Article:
Acts 8:26-39 (NIV)
26 Now an angel of the Lord said to Philip, “Go south to the road—the desert road—that goes down from Jerusalem to Gaza.”27 So he started out, and on his way he met an Ethiopian[a] eunuch, an important official in charge of all the treasury of the Kandake (which means “queen of the Ethiopians”). This man had gone to Jerusalem to worship, 28 and on his way home was sitting in his chariot reading the Book of Isaiah the prophet.29 The Spirit told Philip, “Go to that chariot and stay near it.” 30 Then Philip ran up to the chariot and heard the man reading Isaiah the prophet. “Do you understand what you are reading?” Philip asked. 31 “How can I,” he said, “unless someone explains it to me?” So he invited Philip to come up and sit with him. 32 This is the passage of Scripture the eunuch was reading:
“He was led like a sheep to the slaughter,
and as a lamb before its shearer is silent,
so he did not open his mouth.
33 In his humiliation he was deprived of justice.
Who can speak of his descendants?
For his life was taken from the earth.”[b]
34 The eunuch asked Philip, “Tell me, please, who is the prophet talking about, himself or someone else?”35 Then Philip began with that very passage of Scripture and told him the good news about Jesus. 36 As they traveled along the road, they came to some water and the eunuch said, “Look, here is water. What can stand in the way of my being baptized?”  [c]38 And he gave orders to stop the chariot. Then both Philip and the eunuch went down into the water and Philip baptized him.39 When they came up out of the water, the Spirit of the Lord suddenly took Philip away, and the eunuch did not see him again, but went on his way rejoicing.
The Ethiopian eunuch’s religious resume is most interesting and detailed. As with Philip, the narrator carefully locates him on Judea’s map: “he had come to Jerusalem to worship” (v. 27b) and “was returning home” (v. 28a). He was evidently a proselyte from the diaspora who had recently made a hard pilgrimage as a mark of his profound religious devotion, since the farther one journeys the more devotion one exhibits. The reference to “worship” in Jerusalem is provocative since eunuchs were forbidden to enter the Temple for worship (see 3:8). By juxtaposing “eunuch” and “worship” the narrator perhaps imagines that the Ethiopian’s recent “worship experience” has triggered a theological crisis over his future in the household of Israel. His social class – “a court official of Queen Candace in charge of her treasury” (v. 27a) – only intensifies the impression that he is spiritually hungry and not materially impoverished.
The final feature of the eunuch’s profile is that “he was reading the prophet Isaiah” (v. 28b). Perhaps dwells on Isaiah because of its hopeful references about Ethiopia’s participation in the blessings of God (Isa 18:1; 45:15). The quoted prophecy from Isa 53:7-8 (see Acts 8:32-33) provides the prophetic intertext necessary for interpreting the second half of this story, as Philip uses this passage as a springboard for sharing the good news about Jesus.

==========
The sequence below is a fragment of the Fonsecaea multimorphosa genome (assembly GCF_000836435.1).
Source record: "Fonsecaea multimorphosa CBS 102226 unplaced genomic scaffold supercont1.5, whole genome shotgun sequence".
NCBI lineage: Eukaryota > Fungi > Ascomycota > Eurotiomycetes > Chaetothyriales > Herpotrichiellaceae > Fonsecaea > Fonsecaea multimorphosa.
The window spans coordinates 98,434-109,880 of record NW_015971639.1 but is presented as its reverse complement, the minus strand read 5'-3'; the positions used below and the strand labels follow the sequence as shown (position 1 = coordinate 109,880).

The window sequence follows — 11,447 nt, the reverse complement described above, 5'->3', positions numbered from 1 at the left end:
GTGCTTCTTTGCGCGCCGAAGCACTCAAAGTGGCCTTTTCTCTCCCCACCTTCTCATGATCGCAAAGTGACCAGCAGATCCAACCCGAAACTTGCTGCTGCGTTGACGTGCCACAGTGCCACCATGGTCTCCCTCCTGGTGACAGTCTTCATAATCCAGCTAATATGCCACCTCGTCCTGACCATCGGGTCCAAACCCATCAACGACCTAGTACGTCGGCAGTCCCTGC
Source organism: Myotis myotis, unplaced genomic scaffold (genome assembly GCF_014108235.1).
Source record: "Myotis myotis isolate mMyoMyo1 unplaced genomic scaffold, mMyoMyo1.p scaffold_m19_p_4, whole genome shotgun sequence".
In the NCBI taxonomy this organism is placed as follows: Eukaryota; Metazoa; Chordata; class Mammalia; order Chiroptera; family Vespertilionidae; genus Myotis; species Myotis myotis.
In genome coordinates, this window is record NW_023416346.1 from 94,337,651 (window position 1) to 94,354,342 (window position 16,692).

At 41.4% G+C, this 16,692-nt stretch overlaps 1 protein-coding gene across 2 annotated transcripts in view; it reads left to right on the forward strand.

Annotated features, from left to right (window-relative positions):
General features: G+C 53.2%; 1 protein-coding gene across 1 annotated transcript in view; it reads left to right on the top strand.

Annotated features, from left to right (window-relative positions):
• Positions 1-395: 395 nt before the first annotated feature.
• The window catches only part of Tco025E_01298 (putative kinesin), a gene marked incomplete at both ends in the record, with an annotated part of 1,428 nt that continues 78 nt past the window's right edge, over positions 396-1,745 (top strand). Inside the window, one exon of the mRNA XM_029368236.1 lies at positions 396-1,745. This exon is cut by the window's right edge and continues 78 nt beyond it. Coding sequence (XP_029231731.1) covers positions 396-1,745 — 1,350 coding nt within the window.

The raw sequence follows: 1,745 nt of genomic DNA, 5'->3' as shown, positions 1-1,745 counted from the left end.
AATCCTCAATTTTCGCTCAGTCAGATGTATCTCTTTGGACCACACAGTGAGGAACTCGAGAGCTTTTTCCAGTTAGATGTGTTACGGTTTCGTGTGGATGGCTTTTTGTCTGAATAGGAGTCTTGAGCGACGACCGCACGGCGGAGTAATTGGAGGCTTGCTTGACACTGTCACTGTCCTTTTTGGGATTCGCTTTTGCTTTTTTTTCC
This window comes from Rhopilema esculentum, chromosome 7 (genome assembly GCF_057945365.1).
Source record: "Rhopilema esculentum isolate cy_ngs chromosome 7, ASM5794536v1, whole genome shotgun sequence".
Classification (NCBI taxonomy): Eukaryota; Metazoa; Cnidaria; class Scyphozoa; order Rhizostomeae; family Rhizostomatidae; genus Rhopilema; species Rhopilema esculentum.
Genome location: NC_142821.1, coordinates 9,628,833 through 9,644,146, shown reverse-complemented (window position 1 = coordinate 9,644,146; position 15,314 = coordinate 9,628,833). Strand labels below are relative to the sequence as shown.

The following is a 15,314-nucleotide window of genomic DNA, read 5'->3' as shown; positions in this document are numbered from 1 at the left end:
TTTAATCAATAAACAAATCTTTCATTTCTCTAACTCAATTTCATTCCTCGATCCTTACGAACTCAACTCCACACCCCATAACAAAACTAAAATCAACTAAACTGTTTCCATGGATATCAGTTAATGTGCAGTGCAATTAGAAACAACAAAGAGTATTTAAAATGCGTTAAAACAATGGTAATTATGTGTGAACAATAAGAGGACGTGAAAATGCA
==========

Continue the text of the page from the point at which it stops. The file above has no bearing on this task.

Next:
– Adapted from the New Interpreters Bible Commentary, Vol X, p.143.
Questions about the Scripture:
1. The Ethiopian eunuch has wealth, power and position, and yet something was missing within. How is he representative of the spiritual condition of many in our culture today? In what ways?
2. He did not make the arduous, 1000 mile trek to Jerusalem because he wanted to see new sights. He was likely very much aware of his deep spiritual need and as a result was on an intentional spiritual journey. How in touch are you with your deep spiritual need? Where are you on your journey? (Just becoming aware? Starting to pack my bags? On my way to Jerusalem? Baptized and rejoicing?).
3. After all that effort, the eunuch was likely turned away at the Temple, which was still operating under an Old Covenant policy of exclusiveness (Deut 23.2). Yet as he was returning home from this disappointment, God sent Philip to meet him on the “desert road” to share the good news about Jesus. What does this tell us about God’s New Covenant love for all? Have you ever encountered God’s love when you were on a “desert road?” Briefly share you experience.
4. God called Philip, but not just Philip. Is there a person you know who is currently on a “desert road” that you can reach out to this week? Pray for one another as you respond to God’s call.
Community & Personal Action Items:
Over the course of this week together, let’s challenge ourselves to do one (or both) of the following actions:
1. Write It Down. A young Japanese man named Kandura was born with a terribly deformed body and face. Few people ever saw him because his parents kept him in seclusion. Kandura loved listening to his AM radio and ended up tuning in to a Christian program that communicated the unconditional love of Jesus through those small speakers. Later, when a Japanese Christian visited Kandura, he readily put his faith in Jesus Christ. He wrote this short letter as a result.
“Day by day as I walk this road of blessing, I receive the fruits of faith in my hands. These blessings come from my Lord, Who is my strength and my hope. Praise the Lord, for He gives me this wonderful salvation!”
What would your letter say? Take a moment to write it down and then spend some intentional time dwelling on God’s personal, unconditional love and what it means to you.
2. Remember. As mentioned above, we are neither defined by our inner brokenness nor our outward appearance. We were created with the potential to become a member of God’s family and to be transformed into the image of Christ Himself. This affords us great value in God’s sight! Memorize the following verse this week. Then discuss its meaning and application with your family, friends, or small group.
MEMORY VERSE: “”I will praise You; for I am fearfully and wonderfully made.” — Psalm 139:14